How the University of Edinburgh’s is pushing the idea of financial wellbeing to the fore

Edinburgh University, Business School, Fintech Prof Wendy Loretto, left, and Prof Tina Harrison. By Ian Georgeson PhotographyEdinburgh University, Business School, Fintech Prof Wendy Loretto, left, and Prof Tina Harrison. By Ian Georgeson Photography
Edinburgh University, Business School, Fintech Prof Wendy Loretto, left, and Prof Tina Harrison. By Ian Georgeson Photography
Financial wellbeing is moving up the priority list for all financial services businesses, the UK government and regulators. For the University of Edinburgh, it has been a high priority for some time.

Professor Tina Harrison of the university’s Business School, a leading authority on financial wellbeing and education, says: “The financial sector has really woken up to this and terms like ‘vulnerable customers’ and ‘financial wellbeing’ are much more prominent.

“This is coming into the academic domain too, although much of what l’ve done for years has been focused on helping empower and enable individuals to make better financial decisions. The Money and Pension Service launched a new UK-wide strategy for what used to be called financial capability, and is now financial wellbeing. That is driving a lot of activity.”

Harrison adds that this is part of a “perfect storm” of change – increased pressure from regulators to do more; legislative changes; open banking and the heightened focus on financial technology solutions; and Covid-19.

“The pandemic shone a light on the financial precariousness of alot of people’s situations. With all the other factors, it puts a spotlight on people’s financial wellbeing,” she says.

For the university, strong relationships with both large banks and young fintechs are crucial: “We’ve done various things with big banks and insurance companies, but also smaller fintechs, who have access to the same data as through open banking. One great example was the university’s project with Salad Money.”

This project examined the finances of almost 10,000 mainly lower-paid, younger NHS workers, and found almost a third – 30 per cent – were using five or more loan providers, many of them high-cost, such as payday and short-term loan firms. The findings raised serious concerns about financial resilience, and stated that the high level use of credit, loans and overdrafts was “not sustainable”.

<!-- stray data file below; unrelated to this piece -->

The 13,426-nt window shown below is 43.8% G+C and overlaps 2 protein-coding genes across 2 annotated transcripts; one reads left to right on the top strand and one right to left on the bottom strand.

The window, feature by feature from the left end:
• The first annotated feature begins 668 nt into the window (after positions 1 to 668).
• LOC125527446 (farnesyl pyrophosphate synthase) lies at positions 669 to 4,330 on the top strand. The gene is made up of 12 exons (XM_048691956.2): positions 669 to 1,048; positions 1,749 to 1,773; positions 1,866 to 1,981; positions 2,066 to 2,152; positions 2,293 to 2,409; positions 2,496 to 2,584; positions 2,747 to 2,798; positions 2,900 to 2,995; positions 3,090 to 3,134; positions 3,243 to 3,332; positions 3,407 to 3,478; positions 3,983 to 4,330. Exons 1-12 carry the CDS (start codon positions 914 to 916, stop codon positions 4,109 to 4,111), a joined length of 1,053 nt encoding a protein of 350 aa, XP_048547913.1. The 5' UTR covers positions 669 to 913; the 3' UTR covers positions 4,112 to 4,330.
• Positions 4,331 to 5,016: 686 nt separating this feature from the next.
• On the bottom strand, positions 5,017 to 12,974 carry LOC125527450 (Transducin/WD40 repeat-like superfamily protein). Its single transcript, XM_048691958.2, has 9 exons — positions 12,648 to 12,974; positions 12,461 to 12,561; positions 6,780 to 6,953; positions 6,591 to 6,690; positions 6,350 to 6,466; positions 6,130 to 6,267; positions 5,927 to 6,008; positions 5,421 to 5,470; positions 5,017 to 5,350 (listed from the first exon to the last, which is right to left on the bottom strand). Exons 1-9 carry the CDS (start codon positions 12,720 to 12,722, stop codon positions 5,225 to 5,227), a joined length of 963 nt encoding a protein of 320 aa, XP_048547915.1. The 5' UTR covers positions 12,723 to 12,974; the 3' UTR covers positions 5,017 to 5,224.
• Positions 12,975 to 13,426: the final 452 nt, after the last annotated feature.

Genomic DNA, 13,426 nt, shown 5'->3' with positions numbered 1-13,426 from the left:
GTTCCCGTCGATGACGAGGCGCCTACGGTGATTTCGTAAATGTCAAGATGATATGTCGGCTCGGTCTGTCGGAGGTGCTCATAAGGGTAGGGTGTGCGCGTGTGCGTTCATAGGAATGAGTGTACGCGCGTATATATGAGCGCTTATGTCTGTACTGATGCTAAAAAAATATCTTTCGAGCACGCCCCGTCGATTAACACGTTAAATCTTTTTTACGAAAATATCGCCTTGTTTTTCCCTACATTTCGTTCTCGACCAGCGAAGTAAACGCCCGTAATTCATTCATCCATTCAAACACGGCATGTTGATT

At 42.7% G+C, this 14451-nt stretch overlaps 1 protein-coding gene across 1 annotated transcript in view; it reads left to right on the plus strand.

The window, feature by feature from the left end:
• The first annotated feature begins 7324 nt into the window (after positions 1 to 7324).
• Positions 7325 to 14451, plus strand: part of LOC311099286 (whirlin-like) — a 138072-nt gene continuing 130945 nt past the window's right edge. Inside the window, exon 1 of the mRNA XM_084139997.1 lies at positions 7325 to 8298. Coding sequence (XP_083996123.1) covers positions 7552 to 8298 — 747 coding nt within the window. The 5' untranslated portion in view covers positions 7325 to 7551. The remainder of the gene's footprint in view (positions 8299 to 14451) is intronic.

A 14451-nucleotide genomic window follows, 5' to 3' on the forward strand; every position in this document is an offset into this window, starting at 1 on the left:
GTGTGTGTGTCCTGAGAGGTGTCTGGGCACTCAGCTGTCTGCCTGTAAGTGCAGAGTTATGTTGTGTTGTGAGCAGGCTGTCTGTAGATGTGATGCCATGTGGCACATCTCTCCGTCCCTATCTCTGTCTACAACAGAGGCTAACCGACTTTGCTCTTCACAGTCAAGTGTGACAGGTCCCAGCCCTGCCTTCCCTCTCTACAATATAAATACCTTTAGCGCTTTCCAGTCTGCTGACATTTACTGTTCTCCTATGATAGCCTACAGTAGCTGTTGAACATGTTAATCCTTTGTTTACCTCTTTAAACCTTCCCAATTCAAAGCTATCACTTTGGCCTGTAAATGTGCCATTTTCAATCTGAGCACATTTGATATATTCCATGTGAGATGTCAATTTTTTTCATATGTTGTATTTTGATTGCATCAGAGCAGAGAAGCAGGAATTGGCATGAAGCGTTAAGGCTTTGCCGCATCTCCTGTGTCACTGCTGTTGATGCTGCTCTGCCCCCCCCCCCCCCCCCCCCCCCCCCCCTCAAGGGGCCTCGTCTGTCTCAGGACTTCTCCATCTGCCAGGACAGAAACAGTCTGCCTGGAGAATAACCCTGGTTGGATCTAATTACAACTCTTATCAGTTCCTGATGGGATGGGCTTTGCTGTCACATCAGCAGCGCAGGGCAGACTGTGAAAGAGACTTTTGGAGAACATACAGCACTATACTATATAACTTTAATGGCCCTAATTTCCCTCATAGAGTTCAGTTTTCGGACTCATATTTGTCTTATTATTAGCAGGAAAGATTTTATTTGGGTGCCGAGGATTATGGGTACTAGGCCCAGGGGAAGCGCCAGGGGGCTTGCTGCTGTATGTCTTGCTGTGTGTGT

The findings have been discussed in the House of Lords. Alan Campbell, founder of Salad Money, says: “The conclusions reached by the University of Edinburgh should horrify anyone with a genuine interest in the financial and emotional wellbeing of the NHS workforce.”

Harrison says future financial services research must include large numbers of people to have real impact.

“To have long-term impact, and embed positive changes widely and sustainably, you need to reach lots of people.

“There’s great innovation happening with fintechs, but they don’t always target a lot of people. To get a real impact, there has to be engagement through the main banks to reach those very large numbers.”


How can a person’s idea of their “future self” help improve their financial wellbeing? That’s a topic being addressed by the university and pensions giant Aegon, in a two-year Knowledge Transfer Partnership project where personal finance meets neuroscience and anthropology.

The project examines how connecting with the future can help improve people’s relationship with money now, and aims to develop tools to support improved financial wellbeing.

Visualising one’s future self allows people to develop a fuller picture of the life they want not just financially, but also where they want to be, how they will spend their time and who with. The more meaningfully they connect to their future self, the more likely they are to adapt current behaviour.

“I find the idea of future self interesting,” says Harrison. “It’s evident in areas like healthcare planning and fitness but not as much in the financial space. Theoretically, and conceptually, it looks to have potential in terms of helping people think about their futures and translating that into planning for their financial future and saving towards retirement.”

Harrison believes it’s about thinking differently: “At the moment, we start from the point of getting people to think how much money they will need in retirement. This is about taking a more holistic view of their lifestyles, what they value and the role finances can play in helping to support and underpin that.”

She hopes this will lead to new financial products which better reflect what people want to achieve and what they value, and how to balance future spending, saving, borrowing and investing: “It’s about trying to identify a way to engage people in thinking about the future and planning for the future through pension savings and pension planning, in a way that suits their specific future life plans.”